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Relative polyphagy of “Mediterranean” cryptic Bemisia tabaci whitefly species and global pest status implications

Relative polyphagy of “Mediterranean” cryptic Bemisia tabaci whitefly species and global pest status implications

Vyskočilová, Soňa ORCID: 0000-0001-5296-4272, Seal, Susan ORCID: 0000-0002-3952-1562 and Colvin, John ORCID: 0000-0001-6413-580X (2019) Relative polyphagy of “Mediterranean” cryptic Bemisia tabaci whitefly species and global pest status implications. Journal of Pest Science, 92 (3). pp. 1071-1088. ISSN 1612-4758 (Print), 1612-4766 (Online) (doi:https://doi.org/10.1007/s10340-019-01113-9)

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Abstract

The Bemisia tabaci whitefly was previously considered a single, highly polyphagous species, but is now accepted as a group of cryptic biological species. We investigated the host plant relations of two sister species, the “Mediterranean” (MED) composed of the Q1 and Q2 mitochondrial groups and the “ASL” species (formerly considered a MED group), to discover whether polyphagy was related to the global pest status. We compared their performance by measuring the oviposition rate, survival, fecundity and proportion of female offspring on 13 host plants from nine families. In addition, oviposition preference was compared among leaves of different ages. Significant (P < 0.05) differences were found between populations in all parameters, particularly in adult survival and fecundity. Females preferred strongly to oviposit on the oldest true leaf on tobacco and tomato and on young leaves of sweet potato and pepper. The greatest differences in fecundity occurred on bean, okra, squash, pepper and tobacco. Hosts favourable for all four populations were cotton and sweet potato; no offspring were produced on cassava, chard or tomato. Host ranges of Q1 populations from Europe and sub-Saharan Africa differed despite their close genetic relatedness at the mitogenome level. Discrepancies between the parental and offspring fitness were observed. Our findings show that (1) the species have differing but overlapping host plant ranges and (2) the Q1 is the most polyphagous and can utilise tobacco, which predisposes it to evolving resistance to neonicotinoids. Our findings contribute to the understanding of ecology of this pest species complex and aid the development of efficient pest control strategies.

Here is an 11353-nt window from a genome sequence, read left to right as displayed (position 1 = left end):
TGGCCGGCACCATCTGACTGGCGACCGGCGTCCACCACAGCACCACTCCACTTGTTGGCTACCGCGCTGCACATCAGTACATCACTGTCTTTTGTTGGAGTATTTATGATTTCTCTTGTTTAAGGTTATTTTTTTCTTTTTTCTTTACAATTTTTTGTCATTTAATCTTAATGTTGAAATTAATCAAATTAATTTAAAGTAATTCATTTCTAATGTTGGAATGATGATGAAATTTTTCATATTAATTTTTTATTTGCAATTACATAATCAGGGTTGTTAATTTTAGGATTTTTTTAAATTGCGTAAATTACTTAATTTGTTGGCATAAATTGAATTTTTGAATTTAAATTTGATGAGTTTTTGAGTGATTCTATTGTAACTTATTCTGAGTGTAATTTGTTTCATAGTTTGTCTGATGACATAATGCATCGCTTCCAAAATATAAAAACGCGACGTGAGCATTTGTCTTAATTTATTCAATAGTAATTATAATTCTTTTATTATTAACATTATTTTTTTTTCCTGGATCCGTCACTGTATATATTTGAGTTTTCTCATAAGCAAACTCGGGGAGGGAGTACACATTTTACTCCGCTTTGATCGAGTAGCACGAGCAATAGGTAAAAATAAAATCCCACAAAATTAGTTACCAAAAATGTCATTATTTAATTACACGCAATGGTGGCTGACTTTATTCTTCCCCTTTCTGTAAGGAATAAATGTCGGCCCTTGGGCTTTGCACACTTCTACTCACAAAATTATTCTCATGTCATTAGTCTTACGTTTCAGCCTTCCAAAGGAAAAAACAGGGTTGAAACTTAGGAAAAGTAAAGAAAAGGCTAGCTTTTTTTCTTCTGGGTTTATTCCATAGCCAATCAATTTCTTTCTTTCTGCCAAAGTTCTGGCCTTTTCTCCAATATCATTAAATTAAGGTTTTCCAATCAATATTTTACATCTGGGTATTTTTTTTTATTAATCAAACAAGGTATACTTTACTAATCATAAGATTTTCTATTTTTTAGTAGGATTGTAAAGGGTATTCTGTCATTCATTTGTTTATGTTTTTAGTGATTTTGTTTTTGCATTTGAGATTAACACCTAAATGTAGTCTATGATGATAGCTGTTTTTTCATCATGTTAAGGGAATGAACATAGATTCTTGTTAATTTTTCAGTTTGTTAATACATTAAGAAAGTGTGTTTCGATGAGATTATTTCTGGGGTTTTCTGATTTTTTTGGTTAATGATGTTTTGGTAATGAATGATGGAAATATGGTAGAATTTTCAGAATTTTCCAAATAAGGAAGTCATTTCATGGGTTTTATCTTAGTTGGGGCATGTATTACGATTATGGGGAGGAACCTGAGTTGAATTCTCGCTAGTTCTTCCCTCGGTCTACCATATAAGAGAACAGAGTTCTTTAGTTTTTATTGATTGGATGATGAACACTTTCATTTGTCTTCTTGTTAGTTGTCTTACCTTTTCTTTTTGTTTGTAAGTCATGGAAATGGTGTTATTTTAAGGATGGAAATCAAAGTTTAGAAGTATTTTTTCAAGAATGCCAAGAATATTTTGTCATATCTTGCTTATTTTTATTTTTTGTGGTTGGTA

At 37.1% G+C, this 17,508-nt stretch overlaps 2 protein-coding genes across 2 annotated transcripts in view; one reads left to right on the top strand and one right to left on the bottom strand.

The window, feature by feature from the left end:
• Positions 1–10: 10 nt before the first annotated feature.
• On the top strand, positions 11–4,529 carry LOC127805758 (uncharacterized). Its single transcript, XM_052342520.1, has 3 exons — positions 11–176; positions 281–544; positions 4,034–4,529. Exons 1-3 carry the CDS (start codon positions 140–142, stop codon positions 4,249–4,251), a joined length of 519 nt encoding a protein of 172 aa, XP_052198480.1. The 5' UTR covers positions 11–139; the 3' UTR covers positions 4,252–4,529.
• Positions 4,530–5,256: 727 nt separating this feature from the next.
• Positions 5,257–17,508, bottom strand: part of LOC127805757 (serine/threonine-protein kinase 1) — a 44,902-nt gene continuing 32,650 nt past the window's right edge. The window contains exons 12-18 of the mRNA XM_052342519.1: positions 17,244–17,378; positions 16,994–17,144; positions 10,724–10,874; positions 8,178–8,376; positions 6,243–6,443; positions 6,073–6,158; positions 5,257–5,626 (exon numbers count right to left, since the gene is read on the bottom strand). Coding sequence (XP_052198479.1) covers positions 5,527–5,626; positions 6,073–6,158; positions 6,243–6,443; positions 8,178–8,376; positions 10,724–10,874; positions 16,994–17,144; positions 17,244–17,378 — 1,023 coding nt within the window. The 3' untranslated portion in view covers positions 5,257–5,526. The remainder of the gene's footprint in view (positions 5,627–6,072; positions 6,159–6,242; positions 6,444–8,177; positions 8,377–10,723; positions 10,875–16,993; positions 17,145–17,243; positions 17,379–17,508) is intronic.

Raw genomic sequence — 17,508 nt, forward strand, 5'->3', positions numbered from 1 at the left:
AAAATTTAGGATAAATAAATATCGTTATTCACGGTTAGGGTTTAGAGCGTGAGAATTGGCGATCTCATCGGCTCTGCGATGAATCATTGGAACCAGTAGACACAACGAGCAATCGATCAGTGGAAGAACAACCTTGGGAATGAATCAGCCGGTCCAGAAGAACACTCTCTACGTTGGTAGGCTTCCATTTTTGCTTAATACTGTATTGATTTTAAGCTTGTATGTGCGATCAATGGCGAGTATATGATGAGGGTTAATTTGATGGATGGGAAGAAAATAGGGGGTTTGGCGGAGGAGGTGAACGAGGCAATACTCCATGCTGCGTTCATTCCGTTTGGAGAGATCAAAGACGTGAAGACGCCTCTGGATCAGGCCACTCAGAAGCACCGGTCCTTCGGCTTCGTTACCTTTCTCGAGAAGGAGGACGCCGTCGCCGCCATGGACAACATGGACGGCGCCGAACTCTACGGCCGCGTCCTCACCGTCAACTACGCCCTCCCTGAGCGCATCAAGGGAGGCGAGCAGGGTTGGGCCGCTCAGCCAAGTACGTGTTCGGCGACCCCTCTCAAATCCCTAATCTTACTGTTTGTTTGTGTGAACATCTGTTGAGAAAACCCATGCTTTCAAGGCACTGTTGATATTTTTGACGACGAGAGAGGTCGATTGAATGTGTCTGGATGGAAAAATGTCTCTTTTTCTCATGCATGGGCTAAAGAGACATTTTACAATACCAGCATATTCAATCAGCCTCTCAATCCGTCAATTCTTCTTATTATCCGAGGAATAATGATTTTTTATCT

Item Type: Article
Additional Information: © The Author(s) 2019. Open Access. This article is distributed under the terms of the Creative Commons Attribution 4.0 International License (http://creativecommons.org/licenses/by/4.0/), which permits unrestricted use, distribution, and reproduction in any medium, provided you give appropriate credit to the original author(s) and the source, provide a link to the Creative Commons license, and indicate if changes were made.
Uncontrolled Keywords: Mitochondrial phylogenetic groups; Invasiveness; Survival analysis; Optimal oviposition theory; Optimal foraging theory; Bacterial endosymbionts
Subjects: S Agriculture > S Agriculture (General)
Faculty / Department / Research Group: Faculty of Engineering & Science
Faculty of Engineering & Science > Natural Resources Institute
Faculty of Engineering & Science > Natural Resources Institute > Agriculture, Health & Environment Department
Last Modified: 31 May 2019 10:08
Selected for GREAT 2016: None
Selected for GREAT 2017: None
Selected for GREAT 2018: None
Selected for GREAT 2019: GREAT 6
URI: http://gala.gre.ac.uk/id/eprint/23663

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